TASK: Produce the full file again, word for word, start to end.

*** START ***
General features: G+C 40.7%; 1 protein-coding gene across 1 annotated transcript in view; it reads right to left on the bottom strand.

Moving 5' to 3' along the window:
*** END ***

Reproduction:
General features: G+C 40.7%; 1 protein-coding gene across 1 annotated transcript in view; it reads right to left on the bottom strand.

Moving 5' to 3' along the window: